Seth’s Blog: “What Every Mass Marketer Needs to Learn from Groucho Marx”
by Holland-Mark | January 6, 2010
Great piece from Seth Godin on the importance of adapting to a changing context…
Perhaps the most plaintive complaint I hear from organizations goes something like this, “We worked really hard to get very good at xyz. We’re well regarded, we’re talented and now, all the market cares about is price. How can we get large groups of people to value our craft and buy from us again?”
Apparently, the bulk of your market no longer wants to buy your top of the line furniture, lawn care services, accounting services, tailoring services, consulting… all they want is the cheapest. The masses don’t want a better PC laptop. They just want the one with the right specs at the right price. It’s not because people are selfish (though they are) or shortsighted (though they are). It’s because in this market, right now, they’re not listening. They’ve been seduced into believing that all options are the same, and they’re only seeing price. In terms of educating the masses to differentiate yourself, the market is broken.
Fixing this is almost always a losing battle. Just because you’re good at something doesn’t mean the market cares any longer.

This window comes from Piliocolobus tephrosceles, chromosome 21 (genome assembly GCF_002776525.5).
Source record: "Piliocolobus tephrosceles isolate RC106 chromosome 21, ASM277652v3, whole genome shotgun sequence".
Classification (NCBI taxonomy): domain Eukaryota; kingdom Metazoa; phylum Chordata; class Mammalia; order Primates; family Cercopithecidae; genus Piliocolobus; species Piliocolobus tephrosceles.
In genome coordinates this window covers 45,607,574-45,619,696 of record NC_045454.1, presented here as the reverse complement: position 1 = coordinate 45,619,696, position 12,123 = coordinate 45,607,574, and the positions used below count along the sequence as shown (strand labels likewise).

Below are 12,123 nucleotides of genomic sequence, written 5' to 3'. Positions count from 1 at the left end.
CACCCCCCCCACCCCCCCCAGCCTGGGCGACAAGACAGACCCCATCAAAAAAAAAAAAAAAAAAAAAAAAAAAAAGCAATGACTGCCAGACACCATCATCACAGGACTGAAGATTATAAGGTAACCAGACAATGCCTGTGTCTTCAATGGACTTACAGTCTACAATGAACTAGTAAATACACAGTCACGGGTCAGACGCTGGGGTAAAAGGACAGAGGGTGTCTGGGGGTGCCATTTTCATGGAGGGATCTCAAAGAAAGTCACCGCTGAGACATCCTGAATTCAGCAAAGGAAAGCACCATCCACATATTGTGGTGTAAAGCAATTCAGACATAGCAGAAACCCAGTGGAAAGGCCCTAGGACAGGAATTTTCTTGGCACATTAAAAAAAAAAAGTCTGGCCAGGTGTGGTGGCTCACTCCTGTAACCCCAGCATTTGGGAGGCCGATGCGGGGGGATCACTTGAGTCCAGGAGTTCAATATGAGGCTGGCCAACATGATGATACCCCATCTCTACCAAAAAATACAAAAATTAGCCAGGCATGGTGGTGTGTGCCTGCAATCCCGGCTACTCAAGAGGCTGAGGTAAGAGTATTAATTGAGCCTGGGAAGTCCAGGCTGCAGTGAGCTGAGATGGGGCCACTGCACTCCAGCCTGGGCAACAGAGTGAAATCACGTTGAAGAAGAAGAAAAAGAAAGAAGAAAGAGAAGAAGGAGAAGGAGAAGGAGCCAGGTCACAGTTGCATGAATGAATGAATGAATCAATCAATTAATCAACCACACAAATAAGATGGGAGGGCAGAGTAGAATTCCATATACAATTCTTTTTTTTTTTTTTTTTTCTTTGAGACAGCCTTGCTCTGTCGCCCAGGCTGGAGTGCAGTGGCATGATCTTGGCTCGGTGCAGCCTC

The Marx Brothers were great at vaudeville. Live comedy in a theatre. And then the market for vaudeville was killed by the movies. Groucho didn’t complain about this or argue that people should respect the hard work he and his brothers had put in. No, they went into the movies.
Then the market for movies like the Marx Brothers were making dried up. Groucho didn’t start trying to fix the market. Instead, he saw a new medium and went there. His TV work was among his best (and certainly most lucrative).
It’s extremely difficult to repair the market.
It’s a lot easier to find a market that will respect and pay for the work you can do. Technology companies have been running this race for years. Now, all of us must.
If Wal-Mart or some cultural shift has turned what you do into a commodity, don’t argue. Find a new place before the competition does. It’s not easy or fair, but it’s true. You bet your life.
[Please note that nothing I wrote above applies to niche businesses. In fact, exactly the opposite does. You can make a good living selling bespoke PC laptops or doing vaudeville today, even though the mass of the market couldn’t care a bit. How he got in my pajamas, I’ll never know…]